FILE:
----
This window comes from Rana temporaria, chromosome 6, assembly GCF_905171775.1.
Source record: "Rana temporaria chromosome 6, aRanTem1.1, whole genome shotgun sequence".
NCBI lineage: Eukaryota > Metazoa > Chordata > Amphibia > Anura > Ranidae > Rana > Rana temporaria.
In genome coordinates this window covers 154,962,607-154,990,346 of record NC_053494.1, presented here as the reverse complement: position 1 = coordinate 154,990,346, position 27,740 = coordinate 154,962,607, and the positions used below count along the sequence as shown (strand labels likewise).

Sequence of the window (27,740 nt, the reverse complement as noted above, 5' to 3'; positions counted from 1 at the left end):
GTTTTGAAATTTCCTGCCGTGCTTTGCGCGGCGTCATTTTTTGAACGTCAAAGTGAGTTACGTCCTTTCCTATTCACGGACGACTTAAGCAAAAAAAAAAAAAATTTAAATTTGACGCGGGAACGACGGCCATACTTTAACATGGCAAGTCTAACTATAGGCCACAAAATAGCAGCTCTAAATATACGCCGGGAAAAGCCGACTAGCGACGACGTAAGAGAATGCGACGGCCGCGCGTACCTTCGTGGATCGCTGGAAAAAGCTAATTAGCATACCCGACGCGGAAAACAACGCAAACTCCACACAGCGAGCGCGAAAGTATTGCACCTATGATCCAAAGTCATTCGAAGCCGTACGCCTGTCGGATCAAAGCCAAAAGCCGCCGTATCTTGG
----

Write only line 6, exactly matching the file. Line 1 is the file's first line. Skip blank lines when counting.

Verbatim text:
GTTTTGAAATTTCCTGCCGTGCTTTGCGCGGCGTCATTTTTTGAACGTCAAAGTGAGTTACGTCCTTTCCTATTCACGGACGACTTAAGCAAAAAAAAAAAAAATTTAAATTTGACGCGGGAACGACGGCCATACTTTAACATGGCAAGTCTAACTATAGGCCACAAAATAGCAGCTCTAAATATACGCCGGGAAAAGCCGACTAGCGACGACGTAAGAGAATGCGACGGCCGCGCGTACCTTCGTGGATCGCTGGAAAAAGCTAATTAGCATACCCGACGCGGAAAACAACGCAAACTCCACACAGCGAGCGCGAAAGTATTGCACCTATGATCCAAAGTCATTCGAAGCCGTACGCCTGTCGGATCAAAGCCAAAAGCCGCCGTATCTTGG